Kelly wrote:
> On Apr 26, 12:47 pm, Brent Meeker <> wrote:
>> No, I think you're missing my point.  Consider your analogy of fitting
>> together images to make a complete picture.  You present this as a
>> spatial representation of the sequential flow of consciousness.  Now
>> suppose your spatial elements have zero extent - they are "spatial
>> instants", i.e. points.  What fits them together?
>> It appears to me that you are implicitly supposing that information in
>> the brain (say in it's structure) can be associated with an instant of
>> consciousness and hence allow it's position in the "complete picture" to
>> be determined.  But it would not be a legitimate move to use information
>> that was not in the instant itself.  And that's what I find implausible,
>> that there is significant information content in a conscious interval of
>> infinitesimal duration.
> So, we have two things represented by a puzzle piece.
> 1)  The contents of an instant of consciousness...which is the "image
> fragment" on the surface of the piece.
> 2)  How that instant of consciousness relates to the instants that
> preceeded it and follow it...which is the piece's position within the
> larger picture
> And you have two seperate questions about information and conscious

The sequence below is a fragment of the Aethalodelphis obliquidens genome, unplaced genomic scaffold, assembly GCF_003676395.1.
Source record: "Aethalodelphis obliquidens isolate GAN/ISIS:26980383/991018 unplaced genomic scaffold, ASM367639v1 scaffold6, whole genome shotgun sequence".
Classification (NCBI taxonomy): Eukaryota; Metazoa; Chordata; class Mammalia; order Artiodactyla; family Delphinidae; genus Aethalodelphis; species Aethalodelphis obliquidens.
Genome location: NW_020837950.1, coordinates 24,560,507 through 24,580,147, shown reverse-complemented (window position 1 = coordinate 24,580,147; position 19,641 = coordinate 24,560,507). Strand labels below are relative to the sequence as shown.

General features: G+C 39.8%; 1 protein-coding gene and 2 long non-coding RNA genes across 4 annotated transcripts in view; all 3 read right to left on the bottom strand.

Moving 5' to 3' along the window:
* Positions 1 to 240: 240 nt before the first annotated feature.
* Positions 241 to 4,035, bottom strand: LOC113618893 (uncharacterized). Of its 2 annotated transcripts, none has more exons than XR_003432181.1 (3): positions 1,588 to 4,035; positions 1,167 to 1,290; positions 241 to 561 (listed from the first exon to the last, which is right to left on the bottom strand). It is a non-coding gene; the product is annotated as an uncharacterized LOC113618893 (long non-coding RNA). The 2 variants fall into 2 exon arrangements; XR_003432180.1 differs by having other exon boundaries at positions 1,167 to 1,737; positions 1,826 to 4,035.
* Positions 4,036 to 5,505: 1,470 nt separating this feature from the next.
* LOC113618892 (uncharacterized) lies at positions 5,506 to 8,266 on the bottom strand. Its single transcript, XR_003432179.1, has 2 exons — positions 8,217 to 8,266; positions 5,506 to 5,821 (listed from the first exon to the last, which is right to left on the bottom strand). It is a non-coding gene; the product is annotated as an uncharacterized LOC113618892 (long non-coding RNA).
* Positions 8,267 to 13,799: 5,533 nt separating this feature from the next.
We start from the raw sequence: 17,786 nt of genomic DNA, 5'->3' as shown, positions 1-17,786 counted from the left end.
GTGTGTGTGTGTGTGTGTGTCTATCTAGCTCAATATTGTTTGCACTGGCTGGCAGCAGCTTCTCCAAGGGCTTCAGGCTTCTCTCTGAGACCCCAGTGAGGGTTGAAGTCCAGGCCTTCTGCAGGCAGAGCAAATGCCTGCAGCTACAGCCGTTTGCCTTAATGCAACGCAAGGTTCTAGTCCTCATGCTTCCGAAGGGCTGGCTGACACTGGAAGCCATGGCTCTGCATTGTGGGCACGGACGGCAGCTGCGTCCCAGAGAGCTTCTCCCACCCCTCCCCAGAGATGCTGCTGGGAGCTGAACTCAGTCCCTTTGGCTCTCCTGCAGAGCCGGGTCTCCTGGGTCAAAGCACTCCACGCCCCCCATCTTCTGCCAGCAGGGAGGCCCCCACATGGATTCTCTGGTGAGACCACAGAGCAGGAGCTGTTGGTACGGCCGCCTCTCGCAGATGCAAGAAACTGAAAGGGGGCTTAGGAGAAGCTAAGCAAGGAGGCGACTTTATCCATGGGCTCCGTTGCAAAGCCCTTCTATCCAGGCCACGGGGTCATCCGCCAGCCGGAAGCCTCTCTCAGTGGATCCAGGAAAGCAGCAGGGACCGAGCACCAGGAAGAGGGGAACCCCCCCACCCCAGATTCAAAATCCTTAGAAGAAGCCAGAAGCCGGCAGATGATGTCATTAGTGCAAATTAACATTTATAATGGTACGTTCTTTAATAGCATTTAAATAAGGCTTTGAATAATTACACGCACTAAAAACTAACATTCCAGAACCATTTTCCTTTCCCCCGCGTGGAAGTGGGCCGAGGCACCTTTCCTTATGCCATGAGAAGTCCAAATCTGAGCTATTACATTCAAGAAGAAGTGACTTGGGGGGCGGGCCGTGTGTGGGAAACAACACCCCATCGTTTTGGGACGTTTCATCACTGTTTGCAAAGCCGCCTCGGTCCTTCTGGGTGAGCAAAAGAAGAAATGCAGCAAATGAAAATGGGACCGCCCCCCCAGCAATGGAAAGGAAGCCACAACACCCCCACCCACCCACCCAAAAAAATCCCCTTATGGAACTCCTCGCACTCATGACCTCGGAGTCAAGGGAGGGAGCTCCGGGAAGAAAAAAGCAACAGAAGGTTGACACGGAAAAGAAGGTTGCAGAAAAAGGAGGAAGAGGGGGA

> states.
> A) What information is responsible for a conscious state
> B)  What information is IN a conscious state.
> And I think your questions focus on 2 and B.
> So, as for 2...there is no actual relationship between the instants.
> They fit together based solely on the first person subjective feeling
> of flow, which undoubtedly involves some sort of short term memory.
> Part of the feeling of an instant is how it is related to the previous
> instant.

Are you thinking of something like a linked list in which each state, in 
it's inherent information, has a pointer to a previous (or future) 
state.  And the existence of this link constitutes the "feeling of flow"?

The idea of involving short term memory would be more conventional, but 
I think it also entails allowing that conscious states have some 
duration in time, or form a continuum.
> As for B, I'm not sure this matters, as it's really a seperate
> question from A.  So I am saying consciousness is information, but I'm
> not saying it's the information that describes the particular things
> that you're conscious OF at any given instant.
> If I write down the details of what I'm conscious of AT this moment,
> that information isn't the information that caused my conscious
> experience OF that moment.
> Conscious experience is tied to A.  Not B.
> B has no special significance.  I'm not sure what it even really means
> to talk about the information in a conscious state.  How much
> information is in the feeling of anger?  How many bits describe the
> subjective experience of seeing red?

My problem exactly.  But if we are no longer talking about information 
IN a conscious state, but rather information responsible for the 
conscious state then we have introduced the possibility of a whole 
physics (a brain, a world) that may be responsible for many things, only 
one of which is consciousness.  In particular, it may be responsible for 
limiting the conscious states and for fitting them together in succession.


> >

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